Margaret Howell proved very disappointing this time (in the sense that everything still cost an actual king’s ransom and I could not justify buying any of it), but I got what I THINK is a nice fine grey wool coat from Jaeger (RIP), because I am 130 years old. It was 112 pounds reduced from 350, which seemed a pretty decent reduction, though whether I will ever wear it remains to be seen. I would describe it as “dressing gown style” if this can be described as a style (it can’t).
I went to the funeral of one of my former teachers from Quaker school whilst in York (one of the loveliest, kindest, sunniest men I have ever met, his coffin was papered with pages from the Guardian because he was an avid reader and did the crossword every day) which was sad, but also fascinating, since many of my other former teachers were also there and during silent meeting for worship I was able to look around the room and try and work out who was who. They divided into: wholly and entirely unchanged and changed beyond all recognition but were all delightful. The maths teacher said she recognised me because I "still stand in the same way" and one of the English teachers said she recognised my hair which is interesting since it is not the same hair at all, and indeed not even mine. It was nice, generally, to be in a Quaker environment again. They are extremely sound and gentle and kind, and being around them taught me to sit still for hours on end, something no one else in my family can manage for more than three minutes before dismantling the remote control and fiddling with its battery case until murder is the only reasonable option.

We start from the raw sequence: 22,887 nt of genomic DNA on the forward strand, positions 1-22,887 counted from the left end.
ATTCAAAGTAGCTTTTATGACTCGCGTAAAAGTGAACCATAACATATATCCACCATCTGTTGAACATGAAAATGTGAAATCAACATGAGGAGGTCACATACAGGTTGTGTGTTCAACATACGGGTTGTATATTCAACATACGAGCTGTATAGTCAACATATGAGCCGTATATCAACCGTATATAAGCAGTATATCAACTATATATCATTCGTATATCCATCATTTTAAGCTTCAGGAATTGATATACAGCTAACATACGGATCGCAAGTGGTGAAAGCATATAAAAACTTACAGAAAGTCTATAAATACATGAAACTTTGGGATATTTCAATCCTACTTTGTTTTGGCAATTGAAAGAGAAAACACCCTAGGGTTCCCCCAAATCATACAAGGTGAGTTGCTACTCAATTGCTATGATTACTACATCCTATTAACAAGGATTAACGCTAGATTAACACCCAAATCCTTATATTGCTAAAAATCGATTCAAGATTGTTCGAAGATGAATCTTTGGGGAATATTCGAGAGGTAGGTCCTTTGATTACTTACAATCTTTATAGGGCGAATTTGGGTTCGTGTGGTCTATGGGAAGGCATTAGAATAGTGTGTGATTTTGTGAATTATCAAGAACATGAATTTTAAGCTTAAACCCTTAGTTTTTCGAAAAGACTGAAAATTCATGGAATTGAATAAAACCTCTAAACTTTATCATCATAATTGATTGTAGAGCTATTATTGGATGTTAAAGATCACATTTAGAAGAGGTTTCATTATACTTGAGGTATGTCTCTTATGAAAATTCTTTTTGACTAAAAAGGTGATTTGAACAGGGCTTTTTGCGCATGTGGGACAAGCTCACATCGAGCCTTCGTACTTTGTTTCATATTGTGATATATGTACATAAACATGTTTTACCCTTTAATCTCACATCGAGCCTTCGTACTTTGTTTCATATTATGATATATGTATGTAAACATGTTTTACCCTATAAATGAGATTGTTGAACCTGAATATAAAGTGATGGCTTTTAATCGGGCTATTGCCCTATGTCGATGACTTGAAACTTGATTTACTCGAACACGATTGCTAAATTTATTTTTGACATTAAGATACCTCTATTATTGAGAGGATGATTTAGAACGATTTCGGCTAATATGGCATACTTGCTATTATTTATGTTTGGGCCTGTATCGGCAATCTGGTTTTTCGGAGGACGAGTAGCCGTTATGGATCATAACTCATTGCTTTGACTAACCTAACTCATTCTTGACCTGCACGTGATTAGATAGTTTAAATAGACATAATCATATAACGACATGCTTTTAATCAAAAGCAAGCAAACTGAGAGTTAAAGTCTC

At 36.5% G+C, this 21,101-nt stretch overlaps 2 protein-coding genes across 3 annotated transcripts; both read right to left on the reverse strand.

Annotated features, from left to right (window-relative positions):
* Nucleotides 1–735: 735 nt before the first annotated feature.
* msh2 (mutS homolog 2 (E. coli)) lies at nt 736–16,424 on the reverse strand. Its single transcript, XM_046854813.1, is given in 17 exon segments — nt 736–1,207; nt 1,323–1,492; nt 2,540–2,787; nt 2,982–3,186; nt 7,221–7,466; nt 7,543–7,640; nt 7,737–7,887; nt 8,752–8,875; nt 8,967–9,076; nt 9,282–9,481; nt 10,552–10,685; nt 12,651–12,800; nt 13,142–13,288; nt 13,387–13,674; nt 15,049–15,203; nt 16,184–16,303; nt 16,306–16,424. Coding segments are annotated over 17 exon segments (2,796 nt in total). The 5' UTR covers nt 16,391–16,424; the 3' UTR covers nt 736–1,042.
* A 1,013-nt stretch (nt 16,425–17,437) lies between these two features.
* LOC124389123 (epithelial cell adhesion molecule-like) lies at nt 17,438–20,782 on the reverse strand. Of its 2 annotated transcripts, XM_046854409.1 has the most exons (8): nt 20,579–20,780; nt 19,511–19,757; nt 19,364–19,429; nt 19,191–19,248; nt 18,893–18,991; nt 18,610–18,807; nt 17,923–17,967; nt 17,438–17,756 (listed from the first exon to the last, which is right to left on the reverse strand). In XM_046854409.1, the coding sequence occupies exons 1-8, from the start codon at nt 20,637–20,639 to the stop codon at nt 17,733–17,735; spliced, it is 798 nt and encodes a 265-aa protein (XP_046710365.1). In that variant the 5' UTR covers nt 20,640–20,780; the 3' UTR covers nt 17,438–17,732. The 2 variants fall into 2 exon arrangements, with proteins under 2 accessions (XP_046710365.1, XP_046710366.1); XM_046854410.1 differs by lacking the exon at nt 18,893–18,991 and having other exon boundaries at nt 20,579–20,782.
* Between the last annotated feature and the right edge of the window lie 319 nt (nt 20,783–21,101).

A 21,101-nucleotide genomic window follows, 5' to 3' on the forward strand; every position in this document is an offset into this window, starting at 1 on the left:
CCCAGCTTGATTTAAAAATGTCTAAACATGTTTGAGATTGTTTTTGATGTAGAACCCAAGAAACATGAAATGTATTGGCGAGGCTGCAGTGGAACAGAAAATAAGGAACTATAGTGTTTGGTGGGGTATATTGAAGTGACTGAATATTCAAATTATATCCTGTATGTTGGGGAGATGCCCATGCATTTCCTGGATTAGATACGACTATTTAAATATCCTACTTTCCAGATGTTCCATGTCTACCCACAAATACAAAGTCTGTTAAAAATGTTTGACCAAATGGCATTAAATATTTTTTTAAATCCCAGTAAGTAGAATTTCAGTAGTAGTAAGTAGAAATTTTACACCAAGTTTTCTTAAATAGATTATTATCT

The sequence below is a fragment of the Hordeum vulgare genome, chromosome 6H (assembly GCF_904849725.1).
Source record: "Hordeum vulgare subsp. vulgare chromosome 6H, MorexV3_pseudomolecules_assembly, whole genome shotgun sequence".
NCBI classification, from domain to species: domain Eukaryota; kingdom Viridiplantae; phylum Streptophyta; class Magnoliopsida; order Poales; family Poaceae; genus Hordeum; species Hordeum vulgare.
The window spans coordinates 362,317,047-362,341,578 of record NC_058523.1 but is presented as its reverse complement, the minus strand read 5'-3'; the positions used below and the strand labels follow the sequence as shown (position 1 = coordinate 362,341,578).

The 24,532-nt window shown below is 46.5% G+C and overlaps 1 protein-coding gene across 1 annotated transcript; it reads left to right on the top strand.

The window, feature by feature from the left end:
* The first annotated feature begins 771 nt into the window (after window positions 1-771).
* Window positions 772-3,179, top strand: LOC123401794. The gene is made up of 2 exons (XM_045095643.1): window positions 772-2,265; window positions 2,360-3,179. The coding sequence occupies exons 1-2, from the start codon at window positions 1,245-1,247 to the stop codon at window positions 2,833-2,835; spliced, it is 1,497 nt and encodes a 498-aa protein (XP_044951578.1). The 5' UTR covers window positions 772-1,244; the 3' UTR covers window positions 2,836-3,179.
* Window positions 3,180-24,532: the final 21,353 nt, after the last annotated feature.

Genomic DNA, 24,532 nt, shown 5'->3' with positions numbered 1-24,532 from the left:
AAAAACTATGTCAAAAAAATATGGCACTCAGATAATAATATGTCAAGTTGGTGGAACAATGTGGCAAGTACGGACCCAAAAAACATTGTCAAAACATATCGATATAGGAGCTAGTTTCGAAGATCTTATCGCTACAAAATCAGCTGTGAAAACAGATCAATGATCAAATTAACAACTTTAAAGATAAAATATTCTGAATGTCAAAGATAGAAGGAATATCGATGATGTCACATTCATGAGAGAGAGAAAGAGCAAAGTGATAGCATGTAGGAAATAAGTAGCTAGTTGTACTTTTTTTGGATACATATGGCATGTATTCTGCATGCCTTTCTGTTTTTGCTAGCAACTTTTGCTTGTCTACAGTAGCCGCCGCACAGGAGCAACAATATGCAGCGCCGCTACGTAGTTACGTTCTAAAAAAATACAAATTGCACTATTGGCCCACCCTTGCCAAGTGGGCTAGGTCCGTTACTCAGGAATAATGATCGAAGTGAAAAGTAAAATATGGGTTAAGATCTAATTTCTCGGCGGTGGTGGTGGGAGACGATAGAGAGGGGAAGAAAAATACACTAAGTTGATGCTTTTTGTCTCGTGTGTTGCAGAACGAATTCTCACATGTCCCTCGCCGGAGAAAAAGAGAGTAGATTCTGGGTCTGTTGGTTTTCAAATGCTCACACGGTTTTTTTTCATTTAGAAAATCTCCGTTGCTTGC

It is Good Friday which is not a holiday in Belgium so I am waiting for comments on a piece of work whilst undressed giants slump around me and I have just realised that due to some horrific miscalculation and despite having carefully bought a packet in M and S in preparation, I do not have a single hot cross bun. I am going to have to compensate this evening with my newly acquired Yorkshire tea gin, which I believe is the beverage our saviour would favour if he happened to be around and looking for a stiffener in spring 2017.
My book came out in paperback while I was away and I have just taken delivery of twenty copies, which seems somewhat overkill-y, and is probably more copies than have actually sold, so shall I do a small giveaway? If you would like a copy, I will give 8 of them away to the first people to comment and tell me why they would like one (dough scraper, door stop, filling for wet shoes), though obviously I am not going to promise Bastardpost will actually get it to your house, this is frequently too much to ask from my postal nemeses.
Excited? I bet you are. If you want even more of me, I have a piece in Red this month about how all my friends live in the computer.
Here is the dog looking superior in the N Yorks sunshine. I can tell you he wasn't looking at all superior 24 hours earlier when he was on a terrible comedown from the sedatives we give him to survive the ferry crossing. We had to wrap him in a towel and leave him on a chair in the kitchen until he recovered, looking for all the world like Whistler's mother. I did not take a picture of that because it seemed cruel, but now I slightly regret it.
(Important question: do other people cheat their Fitbits? I need to know)